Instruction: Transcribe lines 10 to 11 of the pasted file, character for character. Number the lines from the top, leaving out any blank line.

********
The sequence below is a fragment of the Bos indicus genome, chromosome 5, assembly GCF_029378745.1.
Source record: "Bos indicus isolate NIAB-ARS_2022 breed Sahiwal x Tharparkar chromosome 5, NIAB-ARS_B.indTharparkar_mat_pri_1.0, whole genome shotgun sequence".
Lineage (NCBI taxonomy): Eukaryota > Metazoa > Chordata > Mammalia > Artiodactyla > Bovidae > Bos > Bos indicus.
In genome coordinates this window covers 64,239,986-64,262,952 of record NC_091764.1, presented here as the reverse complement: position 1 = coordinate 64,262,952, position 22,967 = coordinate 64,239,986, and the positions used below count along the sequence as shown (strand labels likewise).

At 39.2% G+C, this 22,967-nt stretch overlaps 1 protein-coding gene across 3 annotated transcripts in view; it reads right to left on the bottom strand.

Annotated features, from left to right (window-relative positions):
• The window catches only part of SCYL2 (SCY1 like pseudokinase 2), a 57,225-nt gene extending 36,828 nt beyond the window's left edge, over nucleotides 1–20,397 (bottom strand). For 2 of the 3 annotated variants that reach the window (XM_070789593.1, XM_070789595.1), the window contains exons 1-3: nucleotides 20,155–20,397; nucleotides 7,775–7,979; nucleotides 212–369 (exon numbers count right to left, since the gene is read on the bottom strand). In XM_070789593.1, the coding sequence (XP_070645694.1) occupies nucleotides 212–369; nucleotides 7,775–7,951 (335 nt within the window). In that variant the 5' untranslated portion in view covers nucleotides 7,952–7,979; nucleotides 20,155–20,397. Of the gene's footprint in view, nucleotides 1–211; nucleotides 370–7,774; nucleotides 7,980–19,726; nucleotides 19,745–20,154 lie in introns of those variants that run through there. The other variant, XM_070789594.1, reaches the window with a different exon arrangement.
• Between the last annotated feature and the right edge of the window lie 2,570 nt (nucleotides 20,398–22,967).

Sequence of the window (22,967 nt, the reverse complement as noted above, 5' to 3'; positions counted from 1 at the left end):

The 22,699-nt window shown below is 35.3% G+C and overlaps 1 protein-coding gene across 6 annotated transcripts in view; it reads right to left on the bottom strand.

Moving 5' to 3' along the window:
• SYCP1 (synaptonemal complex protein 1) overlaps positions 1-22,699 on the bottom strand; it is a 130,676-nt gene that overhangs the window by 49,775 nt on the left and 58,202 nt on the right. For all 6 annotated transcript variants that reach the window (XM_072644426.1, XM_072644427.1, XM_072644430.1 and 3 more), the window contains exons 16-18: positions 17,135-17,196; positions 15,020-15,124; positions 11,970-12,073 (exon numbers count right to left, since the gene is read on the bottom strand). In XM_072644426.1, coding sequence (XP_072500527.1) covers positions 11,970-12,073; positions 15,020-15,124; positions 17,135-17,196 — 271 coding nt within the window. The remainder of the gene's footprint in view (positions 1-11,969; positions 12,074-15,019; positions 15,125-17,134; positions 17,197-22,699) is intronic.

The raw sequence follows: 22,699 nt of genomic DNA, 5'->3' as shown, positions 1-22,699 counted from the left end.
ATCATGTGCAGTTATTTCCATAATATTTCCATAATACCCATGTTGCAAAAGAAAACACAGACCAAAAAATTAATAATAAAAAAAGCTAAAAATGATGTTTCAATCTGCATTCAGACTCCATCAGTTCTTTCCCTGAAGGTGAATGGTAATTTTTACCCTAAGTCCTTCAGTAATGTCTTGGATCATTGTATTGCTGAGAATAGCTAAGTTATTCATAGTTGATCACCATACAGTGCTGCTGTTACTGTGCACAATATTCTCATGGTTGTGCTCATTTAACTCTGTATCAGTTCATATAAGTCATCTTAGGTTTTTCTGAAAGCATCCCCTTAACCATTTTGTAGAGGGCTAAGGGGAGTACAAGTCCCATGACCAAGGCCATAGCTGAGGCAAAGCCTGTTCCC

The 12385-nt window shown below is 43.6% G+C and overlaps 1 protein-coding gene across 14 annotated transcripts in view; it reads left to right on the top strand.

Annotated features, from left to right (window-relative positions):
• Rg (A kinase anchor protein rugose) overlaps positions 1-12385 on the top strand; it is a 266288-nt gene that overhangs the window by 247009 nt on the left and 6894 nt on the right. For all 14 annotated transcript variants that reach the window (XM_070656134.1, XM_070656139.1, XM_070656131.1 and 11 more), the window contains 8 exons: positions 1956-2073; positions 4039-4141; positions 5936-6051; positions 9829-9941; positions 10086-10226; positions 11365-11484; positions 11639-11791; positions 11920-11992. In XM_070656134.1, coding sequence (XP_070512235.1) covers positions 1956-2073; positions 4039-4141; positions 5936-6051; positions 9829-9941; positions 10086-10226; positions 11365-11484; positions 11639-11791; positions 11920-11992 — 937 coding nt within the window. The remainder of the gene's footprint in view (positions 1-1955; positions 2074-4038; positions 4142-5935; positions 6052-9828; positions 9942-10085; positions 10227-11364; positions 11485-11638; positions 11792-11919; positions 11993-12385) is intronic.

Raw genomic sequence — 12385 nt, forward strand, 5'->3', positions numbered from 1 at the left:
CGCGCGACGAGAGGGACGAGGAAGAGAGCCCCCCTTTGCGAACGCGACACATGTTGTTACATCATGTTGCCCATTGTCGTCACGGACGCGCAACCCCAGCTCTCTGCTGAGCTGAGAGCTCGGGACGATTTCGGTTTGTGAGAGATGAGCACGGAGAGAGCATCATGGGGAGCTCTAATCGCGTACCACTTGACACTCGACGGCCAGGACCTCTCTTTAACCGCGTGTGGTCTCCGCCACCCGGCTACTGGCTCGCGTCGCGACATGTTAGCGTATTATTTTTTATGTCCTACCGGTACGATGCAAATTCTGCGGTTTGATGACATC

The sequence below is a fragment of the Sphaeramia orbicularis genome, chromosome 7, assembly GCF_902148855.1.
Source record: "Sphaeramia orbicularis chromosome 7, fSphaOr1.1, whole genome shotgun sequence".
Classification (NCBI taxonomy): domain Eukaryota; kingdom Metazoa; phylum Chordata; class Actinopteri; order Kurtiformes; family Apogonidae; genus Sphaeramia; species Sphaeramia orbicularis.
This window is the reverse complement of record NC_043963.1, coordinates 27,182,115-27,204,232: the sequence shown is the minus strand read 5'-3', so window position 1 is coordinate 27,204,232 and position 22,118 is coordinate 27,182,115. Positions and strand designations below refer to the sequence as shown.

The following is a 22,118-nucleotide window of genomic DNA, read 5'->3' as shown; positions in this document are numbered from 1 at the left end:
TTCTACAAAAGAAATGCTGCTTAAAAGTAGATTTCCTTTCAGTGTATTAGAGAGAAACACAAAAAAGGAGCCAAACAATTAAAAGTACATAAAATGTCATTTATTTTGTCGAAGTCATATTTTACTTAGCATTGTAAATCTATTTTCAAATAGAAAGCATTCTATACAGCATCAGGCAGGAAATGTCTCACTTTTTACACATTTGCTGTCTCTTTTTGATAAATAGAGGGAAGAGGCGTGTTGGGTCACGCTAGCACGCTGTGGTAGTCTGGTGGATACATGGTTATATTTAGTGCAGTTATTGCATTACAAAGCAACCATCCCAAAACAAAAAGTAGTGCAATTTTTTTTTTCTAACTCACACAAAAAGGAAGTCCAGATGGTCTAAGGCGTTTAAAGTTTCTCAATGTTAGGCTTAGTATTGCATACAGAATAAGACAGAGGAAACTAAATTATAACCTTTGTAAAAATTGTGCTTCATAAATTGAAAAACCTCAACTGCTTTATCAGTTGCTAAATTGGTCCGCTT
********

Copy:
The 22,699-nt window shown below is 35.3% G+C and overlaps 1 protein-coding gene across 6 annotated transcripts in view; it reads right to left on the bottom strand.

Moving 5' to 3' along the window: